¶8 Caver testified that he had tried unsuccessfully to get treatment in jail. He said that he had given up because the line was long and he was also waiting for a bed. The trial court sustained an objection to Caver's further testimony about his attempts to get treatment, ruling that testimony irrelevant.
¶9 The jury found Caver guilty of one count of methamphetamine possession. Caver appeals.
Request To Wear Jail Clothes
¶10 First, Caver contends that the trial court violated his due process rights by not allowing him to wear jail clothes at trial.
¶11 The right to a fair trial entitles a defendant to appear “free from all bonds or shackles except in extraordinary circumstances.” 2 A defendant has the right not to appear in jail or prison clothing.3 These rights stem from the defendant's presumption of innocence and a right to be free from measures that unfairly prejudice the jury.4 Contrary to Caver's apparent argument, they do not include a broad freedom for the defendant to express himself through his dress.
¶12 When a defendant challenges a trial management decision, we normally review the decision for abuse of discretion.5 When the decision is “inherently prejudicial,” we scrutinize it closely, asking if it was “necessary to further an essential state interest.” 6 To determine if a courtroom arrangement is “ ‘inherently prejudicial,’ ” we ask if it presents “ ‘an unacceptable risk’ ” of bringing “ ‘impermissible factors' ” into play.7 This risk comes from “ ‘the wider range of inferences that a juror might reasonably draw’ ” from the arrangement.8 We use “reason, principle, and common human experience” to evaluate the likely effects of a measure on a juror's judgment.9
¶13 Compelling a defendant to stand trial before a jury in identifiable prison clothes 10 or in bonds or shackles 11 is inherently prejudicial for four reasons. These measures erode the presumption of innocence, which entitles the defendant to be “brought before the court with the appearance, dignity, and self-respect of a free and innocent man.” 12 They single out the defendant “as a particularly dangerous or guilty person” and show “the need to separate [the] defendant from the community at large.” 13 They offend the dignity of the judicial process.14 And shackles restrict a defendant's ability to assist counsel and testify on the defendant's own behalf.15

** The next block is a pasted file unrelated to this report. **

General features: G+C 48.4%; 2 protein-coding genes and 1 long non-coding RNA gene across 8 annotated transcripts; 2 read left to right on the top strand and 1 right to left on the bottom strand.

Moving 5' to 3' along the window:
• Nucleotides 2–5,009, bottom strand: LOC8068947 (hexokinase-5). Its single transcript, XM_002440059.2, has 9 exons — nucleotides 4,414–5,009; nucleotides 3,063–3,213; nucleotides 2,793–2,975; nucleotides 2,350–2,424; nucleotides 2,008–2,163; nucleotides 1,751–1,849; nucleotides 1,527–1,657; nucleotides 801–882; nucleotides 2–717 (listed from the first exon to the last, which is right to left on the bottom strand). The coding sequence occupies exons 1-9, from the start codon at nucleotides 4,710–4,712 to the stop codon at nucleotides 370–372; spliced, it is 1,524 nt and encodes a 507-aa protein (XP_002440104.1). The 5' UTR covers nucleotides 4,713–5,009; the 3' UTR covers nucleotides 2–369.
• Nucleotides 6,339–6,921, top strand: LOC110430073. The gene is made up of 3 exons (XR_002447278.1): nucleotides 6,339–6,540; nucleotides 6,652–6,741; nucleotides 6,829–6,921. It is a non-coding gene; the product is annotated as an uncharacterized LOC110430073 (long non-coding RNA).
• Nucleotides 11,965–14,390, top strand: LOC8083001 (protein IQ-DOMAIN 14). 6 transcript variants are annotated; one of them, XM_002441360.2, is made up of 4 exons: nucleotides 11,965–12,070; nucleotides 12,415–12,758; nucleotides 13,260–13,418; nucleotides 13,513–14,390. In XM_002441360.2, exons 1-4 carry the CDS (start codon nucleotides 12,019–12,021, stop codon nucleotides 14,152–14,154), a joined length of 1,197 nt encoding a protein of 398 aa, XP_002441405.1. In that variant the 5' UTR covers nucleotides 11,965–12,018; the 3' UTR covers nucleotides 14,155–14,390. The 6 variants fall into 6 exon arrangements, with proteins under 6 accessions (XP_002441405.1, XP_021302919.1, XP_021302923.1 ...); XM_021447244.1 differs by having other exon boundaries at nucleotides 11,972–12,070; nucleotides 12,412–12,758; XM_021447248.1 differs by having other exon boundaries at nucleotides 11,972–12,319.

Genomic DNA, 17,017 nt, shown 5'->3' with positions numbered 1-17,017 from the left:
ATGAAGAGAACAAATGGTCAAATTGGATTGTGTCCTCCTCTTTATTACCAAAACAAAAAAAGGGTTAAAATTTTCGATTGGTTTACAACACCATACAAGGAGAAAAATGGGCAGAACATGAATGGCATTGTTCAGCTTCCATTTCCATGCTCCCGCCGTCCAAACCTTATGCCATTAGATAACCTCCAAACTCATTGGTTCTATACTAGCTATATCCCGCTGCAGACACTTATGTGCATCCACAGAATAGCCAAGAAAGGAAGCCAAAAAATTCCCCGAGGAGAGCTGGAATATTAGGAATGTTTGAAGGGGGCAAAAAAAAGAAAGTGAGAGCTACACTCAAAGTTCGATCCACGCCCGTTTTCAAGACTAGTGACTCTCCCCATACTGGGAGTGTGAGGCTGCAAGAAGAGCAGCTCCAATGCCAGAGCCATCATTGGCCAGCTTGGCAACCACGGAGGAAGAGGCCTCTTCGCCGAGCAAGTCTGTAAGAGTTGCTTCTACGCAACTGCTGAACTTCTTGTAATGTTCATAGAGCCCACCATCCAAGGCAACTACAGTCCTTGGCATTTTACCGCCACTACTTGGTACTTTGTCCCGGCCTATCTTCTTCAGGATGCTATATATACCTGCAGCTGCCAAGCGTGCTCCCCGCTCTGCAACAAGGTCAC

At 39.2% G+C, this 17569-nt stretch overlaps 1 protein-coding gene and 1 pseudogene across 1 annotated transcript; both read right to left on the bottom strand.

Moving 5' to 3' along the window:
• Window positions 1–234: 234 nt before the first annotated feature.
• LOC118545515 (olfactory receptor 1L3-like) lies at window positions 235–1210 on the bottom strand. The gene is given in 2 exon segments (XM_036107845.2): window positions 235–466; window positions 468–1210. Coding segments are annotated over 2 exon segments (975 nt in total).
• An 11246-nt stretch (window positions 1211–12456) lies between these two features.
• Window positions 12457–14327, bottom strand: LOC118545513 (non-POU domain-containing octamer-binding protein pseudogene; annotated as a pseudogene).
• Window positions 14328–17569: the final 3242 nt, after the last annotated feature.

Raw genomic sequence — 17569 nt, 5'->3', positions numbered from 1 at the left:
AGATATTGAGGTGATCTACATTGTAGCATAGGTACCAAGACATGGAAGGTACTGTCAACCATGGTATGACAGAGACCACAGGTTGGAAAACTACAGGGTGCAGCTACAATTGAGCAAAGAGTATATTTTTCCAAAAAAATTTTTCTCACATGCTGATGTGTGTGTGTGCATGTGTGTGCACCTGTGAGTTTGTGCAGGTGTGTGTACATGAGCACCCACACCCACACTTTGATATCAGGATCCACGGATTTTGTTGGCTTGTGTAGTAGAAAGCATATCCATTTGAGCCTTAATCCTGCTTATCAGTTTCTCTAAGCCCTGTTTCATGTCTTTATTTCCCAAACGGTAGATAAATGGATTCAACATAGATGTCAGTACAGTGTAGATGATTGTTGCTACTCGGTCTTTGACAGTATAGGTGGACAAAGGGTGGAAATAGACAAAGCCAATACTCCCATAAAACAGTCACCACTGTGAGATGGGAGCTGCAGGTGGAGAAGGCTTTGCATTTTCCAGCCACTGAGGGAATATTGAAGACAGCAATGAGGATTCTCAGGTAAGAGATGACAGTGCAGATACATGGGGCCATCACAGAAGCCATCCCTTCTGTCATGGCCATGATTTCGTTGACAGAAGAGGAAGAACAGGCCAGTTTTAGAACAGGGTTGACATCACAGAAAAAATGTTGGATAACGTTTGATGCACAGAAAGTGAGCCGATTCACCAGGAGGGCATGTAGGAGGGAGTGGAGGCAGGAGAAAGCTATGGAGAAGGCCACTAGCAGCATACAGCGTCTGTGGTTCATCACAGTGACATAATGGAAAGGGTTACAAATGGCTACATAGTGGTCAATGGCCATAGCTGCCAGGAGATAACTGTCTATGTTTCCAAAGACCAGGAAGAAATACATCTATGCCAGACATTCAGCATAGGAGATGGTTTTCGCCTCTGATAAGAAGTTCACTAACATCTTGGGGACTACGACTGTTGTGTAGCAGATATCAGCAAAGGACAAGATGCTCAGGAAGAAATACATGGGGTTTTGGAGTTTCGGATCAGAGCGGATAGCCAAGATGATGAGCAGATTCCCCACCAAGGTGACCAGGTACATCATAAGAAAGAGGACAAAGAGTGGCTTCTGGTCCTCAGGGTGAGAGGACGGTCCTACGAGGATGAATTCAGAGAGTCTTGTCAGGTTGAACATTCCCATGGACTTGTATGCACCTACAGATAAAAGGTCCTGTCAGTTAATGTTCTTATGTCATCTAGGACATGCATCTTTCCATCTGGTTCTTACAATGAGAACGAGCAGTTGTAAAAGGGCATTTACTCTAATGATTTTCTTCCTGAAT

¶14 A trial court raises none of these concerns when it directs a defendant not to dress in jail clothing. In State v. Gilcrist,16 the Supreme Court rejected the argument that the trial court violated the defendants' rights by requiring them to wear state-provided civilian clothes. It distinguished Estelle v. Williams,17 where the defendant “ ‘appeared at trial in clothes that were distinctly marked as prison issue.’ ” 18 In Gilcrist, the trial court compelled the defendants to appear “in sports coats, slacks, ties and shirts.” 19 The Supreme Court held the defendants did not have a constitutional right to select their own clothing for trial and, noting the trial court's reasonable explanation, affirmed its judgment.20
¶15 Here, as in Gilcrist, the trial court's decision did not create an unacceptable risk of prejudice.21 Compelling Caver to wear civilian clothes did not erode the “physical indicia of [his] innocence,” as requiring him to wear jail clothes or shackles would.22 It did the opposite by making him appear as any member of the public.23 Similarly, civilian clothes did not single Caver out “as a particularly dangerous or guilty person.” 24 And civilian clothes did not offend the dignity of the judicial process or restrict Caver's ability to assist counsel and testify.25 Because the trial court's decision created no risk of bringing “impermissible factors” into play for the jury, that decision was not inherently prejudicial. Thus, we decline to apply the close scrutiny Caver argues for.
¶16 We instead conclude that the trial court did not abuse its discretion. It reasonably determined that allowing Caver to wear jail clothes would cause “much mischief.” As the trial court explained, this attire could cause the jury to speculate about why Caver was in jail and whether he was dangerous.